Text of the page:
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lock.lock(); //lock
if(nReaders > 0){

readers.await(); }//await

nReaders++;



...


nReaders--;

readers.signal(); //signal
lock.unlock(); //lock


I tried using it so that my global variable stays consistent throughout the execution of my program, but it doesn't work for some reason. What might be the problem?
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1 solution

Oh yes, it does ensure that, but perhaps too much: it turns out to create a defect opposite to the non-serialized access: the possibility of deadlock :-).

This code cannot be analyzed along, without the rest of the code, some the parts in other thread(s) awaiting on the same object and locking on the same lock object (which always should exist, otherwise the lock would be totally pointless). But as it is, it is a well-prepared catch for a deadlock. Imaging that you have a thread that it is supposed to signal the condition readers. If this does not happen, the thread running the fragment shown in this code won't get waken up. Now, imaging that signalling the condition happens in the another locked fragment of code, and it is locked with the same lock object. If the lock call by that thread happens when the thread executing the fragment you show is already awaiting, you will get two threads infinitely waiting for each other.

Worse, in certain environment, the play of probabilities may lead to the situation when the locked fragments of code I described will be executed by both threads in some sequentially order, just be shear coincidence, for, say, whole year of runtime, and, on next year, it may eventually run into the deadlock. This is not a joke: I can easily design the demonstration of such effect when the probability of deadlock can be made as small as any preliminary set value, and yet not 100% (one way to create such situation is the chained deadlock called the "problem of five dining philosophers", and the probability can be tuned using some delays). Again, it all depends on what else is written in your code. The fragment of code shown is potentially dangerous. Not only it is suspicious, but it looks like a part of the very familiar deadlock pattern I actually saw in some software products I had to inherit and fix/replace: a wait inside mutually excluded area.

You should understand one thing: both await and lock mean conditional state transition of a thread into a special "wait state", when a thread is switched off and not scheduled back to execution until it is waken up by some event, such as release of the lock by other thread, signalling a condition, timeout or abort. As soon as you are trying to "protect" the access to one synchronization primitive by another synchronization primitive, you are creating some trouble.

Please don't ask me how to "fix" it. There is nothing to fix, but this code makes no sense. I just don't know your goals, so the whole thing is not a valid question. You need to design your code very thoroughly and proof that it does not run into deadlock or, say, race condition, the same way as mathematical theorems are proven: using precise logical speculation. The prove should not be based on the consideration of all possible variants (which is however possible for very simple problems), but you should come to this conclusion using logical reasoning. My example with the year without an actual deadlock should explain that you cannot depend just on testing. One of the analysis method is based on Petri net formalism.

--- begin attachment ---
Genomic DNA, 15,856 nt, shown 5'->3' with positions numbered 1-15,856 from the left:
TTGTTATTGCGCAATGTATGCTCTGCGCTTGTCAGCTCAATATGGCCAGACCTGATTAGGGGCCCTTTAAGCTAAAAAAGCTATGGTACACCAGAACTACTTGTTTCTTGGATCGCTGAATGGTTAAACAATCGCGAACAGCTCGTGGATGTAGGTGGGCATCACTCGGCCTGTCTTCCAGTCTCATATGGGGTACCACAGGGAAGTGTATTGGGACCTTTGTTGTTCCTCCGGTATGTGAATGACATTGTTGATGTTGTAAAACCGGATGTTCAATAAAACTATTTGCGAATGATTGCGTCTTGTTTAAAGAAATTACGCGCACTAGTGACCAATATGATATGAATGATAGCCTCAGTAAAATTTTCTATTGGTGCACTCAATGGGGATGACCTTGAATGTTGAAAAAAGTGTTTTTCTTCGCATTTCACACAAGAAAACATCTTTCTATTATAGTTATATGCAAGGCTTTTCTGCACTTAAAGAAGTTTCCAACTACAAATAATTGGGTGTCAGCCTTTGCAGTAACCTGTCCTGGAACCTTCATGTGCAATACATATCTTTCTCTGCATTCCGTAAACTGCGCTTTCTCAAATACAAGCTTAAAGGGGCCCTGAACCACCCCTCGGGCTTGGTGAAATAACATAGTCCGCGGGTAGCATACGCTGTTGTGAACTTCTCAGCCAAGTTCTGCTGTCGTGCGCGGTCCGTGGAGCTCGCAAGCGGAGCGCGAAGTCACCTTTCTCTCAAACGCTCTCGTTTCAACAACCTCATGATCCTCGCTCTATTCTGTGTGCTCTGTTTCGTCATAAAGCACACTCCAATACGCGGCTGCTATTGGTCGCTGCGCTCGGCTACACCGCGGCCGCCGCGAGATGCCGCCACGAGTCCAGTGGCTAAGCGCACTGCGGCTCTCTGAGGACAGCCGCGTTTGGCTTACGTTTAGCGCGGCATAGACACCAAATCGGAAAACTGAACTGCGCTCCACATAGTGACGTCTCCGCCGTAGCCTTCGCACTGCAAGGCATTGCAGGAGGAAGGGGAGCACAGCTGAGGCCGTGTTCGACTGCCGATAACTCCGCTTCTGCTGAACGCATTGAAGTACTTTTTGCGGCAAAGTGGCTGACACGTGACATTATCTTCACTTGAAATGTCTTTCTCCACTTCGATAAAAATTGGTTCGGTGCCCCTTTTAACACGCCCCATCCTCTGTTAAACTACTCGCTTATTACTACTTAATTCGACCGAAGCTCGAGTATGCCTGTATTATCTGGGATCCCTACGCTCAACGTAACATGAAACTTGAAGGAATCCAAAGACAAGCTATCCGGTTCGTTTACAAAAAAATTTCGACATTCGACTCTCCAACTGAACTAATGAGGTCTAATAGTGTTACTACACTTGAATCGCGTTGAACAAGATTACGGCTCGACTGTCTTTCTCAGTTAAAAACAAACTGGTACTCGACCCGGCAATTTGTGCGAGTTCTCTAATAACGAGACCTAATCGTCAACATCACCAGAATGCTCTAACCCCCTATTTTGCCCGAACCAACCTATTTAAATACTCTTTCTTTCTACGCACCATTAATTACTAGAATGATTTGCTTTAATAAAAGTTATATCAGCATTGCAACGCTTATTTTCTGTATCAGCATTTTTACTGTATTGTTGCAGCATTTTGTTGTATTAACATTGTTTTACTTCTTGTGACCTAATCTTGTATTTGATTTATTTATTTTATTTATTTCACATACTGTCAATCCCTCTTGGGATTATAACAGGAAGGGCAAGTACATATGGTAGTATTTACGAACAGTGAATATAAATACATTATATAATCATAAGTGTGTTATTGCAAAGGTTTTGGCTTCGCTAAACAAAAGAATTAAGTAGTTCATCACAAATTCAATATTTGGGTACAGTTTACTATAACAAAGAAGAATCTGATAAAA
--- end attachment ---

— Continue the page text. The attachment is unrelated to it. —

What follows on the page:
At the same time, there are many simple problems, no, even classes of problems (they can be very complex but simple in this aspect) where the analysis can be easily done just by looking at the code. One simple example is: only locks are used and locks are strictly nested (in particular, it's also important to release all locks on all exceptions). Such models can be good or bad in terms of performance (many people heavily over-synchronize the applications without any useful effect of it, but this is a separate topic), but they never cause deadlocks. I know developers who use only the common sense and simple models of threading and never have problems with it.

Please see:
http://en.wikipedia.org/wiki/Deadlock[^],
http://en.wikipedia.org/wiki/Race_condition[^],
http://en.wikipedia.org/wiki/Thread_synchronization[^],
http://en.wikipedia.org/wiki/Dining_philosophers_problem[^],
http://en.wikipedia.org/wiki/Petri_net[^].

—SA
 
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Member 10338805 17-Oct-13 21:39pm    
it's strange though, because I get data inconsistencies despite that, I am even using synchronized getter and setter for my global variable and my global variable still ends up being inconsistent.
Sergey Alexandrovich Kryukov 17-Oct-13 23:32pm    
"I even synchronize..." does not sound good. It looks like you feel that synchronization is like a resource, food or fuel: the more the better. This is not so, by far. The whole way of thinking is wrong. First of all, best synchronization is no synchronization. It should really be minimized. One principle moment is this: you should minimize shared objects and try to do nearly all calculation on stack, as each thread, of course, works in its own stack. Synchronization is really unavoidable, but you can minimize it. It looks like you firmly stay on the grounds of trial and error. It may works in other areas, but not in threading.

In simple case, you should simply understand some patterns and use them. One pattern (nested locks, locks only) I already described, it is applied on some shared objects. Another one is producer-consumer, presumably using the mechanism of blocking queue...

—SA

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